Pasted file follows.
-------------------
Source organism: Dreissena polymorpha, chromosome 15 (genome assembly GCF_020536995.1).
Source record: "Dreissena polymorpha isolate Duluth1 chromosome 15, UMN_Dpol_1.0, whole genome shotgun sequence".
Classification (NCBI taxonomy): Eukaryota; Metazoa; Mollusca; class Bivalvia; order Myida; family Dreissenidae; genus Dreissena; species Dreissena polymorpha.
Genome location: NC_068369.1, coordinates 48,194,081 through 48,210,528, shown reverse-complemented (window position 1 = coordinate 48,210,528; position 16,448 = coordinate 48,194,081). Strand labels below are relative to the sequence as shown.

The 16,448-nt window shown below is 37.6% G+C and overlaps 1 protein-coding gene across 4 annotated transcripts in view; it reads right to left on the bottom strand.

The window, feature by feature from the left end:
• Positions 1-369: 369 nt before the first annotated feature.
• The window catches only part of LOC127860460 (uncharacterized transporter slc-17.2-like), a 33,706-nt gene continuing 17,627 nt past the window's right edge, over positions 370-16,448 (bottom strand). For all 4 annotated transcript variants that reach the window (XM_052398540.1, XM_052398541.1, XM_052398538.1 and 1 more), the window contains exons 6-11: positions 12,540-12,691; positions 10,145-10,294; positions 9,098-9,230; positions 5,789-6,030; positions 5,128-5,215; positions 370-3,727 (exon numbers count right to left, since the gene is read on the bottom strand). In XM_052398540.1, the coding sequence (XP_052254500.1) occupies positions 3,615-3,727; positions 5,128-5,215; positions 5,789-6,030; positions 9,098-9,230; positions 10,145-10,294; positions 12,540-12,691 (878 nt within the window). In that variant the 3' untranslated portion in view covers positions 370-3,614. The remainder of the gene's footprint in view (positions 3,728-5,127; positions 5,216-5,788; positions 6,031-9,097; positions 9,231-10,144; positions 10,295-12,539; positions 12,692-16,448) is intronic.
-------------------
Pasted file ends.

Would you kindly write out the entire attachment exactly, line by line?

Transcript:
Source organism: Dreissena polymorpha, chromosome 15 (genome assembly GCF_020536995.1).
Source record: "Dreissena polymorpha isolate Duluth1 chromosome 15, UMN_Dpol_1.0, whole genome shotgun sequence".
Classification (NCBI taxonomy): Eukaryota; Metazoa; Mollusca; class Bivalvia; order Myida; family Dreissenidae; genus Dreissena; species Dreissena polymorpha.
Genome location: NC_068369.1, coordinates 48,194,081 through 48,210,528, shown reverse-complemented (window position 1 = coordinate 48,210,528; position 16,448 = coordinate 48,194,081). Strand labels below are relative to the sequence as shown.

The 16,448-nt window shown below is 37.6% G+C and overlaps 1 protein-coding gene across 4 annotated transcripts in view; it reads right to left on the bottom strand.

The window, feature by feature from the left end:
• Positions 1-369: 369 nt before the first annotated feature.
• The window catches only part of LOC127860460 (uncharacterized transporter slc-17.2-like), a 33,706-nt gene continuing 17,627 nt past the window's right edge, over positions 370-16,448 (bottom strand). For all 4 annotated transcript variants that reach the window (XM_052398540.1, XM_052398541.1, XM_052398538.1 and 1 more), the window contains exons 6-11: positions 12,540-12,691; positions 10,145-10,294; positions 9,098-9,230; positions 5,789-6,030; positions 5,128-5,215; positions 370-3,727 (exon numbers count right to left, since the gene is read on the bottom strand). In XM_052398540.1, the coding sequence (XP_052254500.1) occupies positions 3,615-3,727; positions 5,128-5,215; positions 5,789-6,030; positions 9,098-9,230; positions 10,145-10,294; positions 12,540-12,691 (878 nt within the window). In that variant the 3' untranslated portion in view covers positions 370-3,614. The remainder of the gene's footprint in view (positions 3,728-5,127; positions 5,216-5,788; positions 6,031-9,097; positions 9,231-10,144; positions 10,295-12,539; positions 12,692-16,448) is intronic.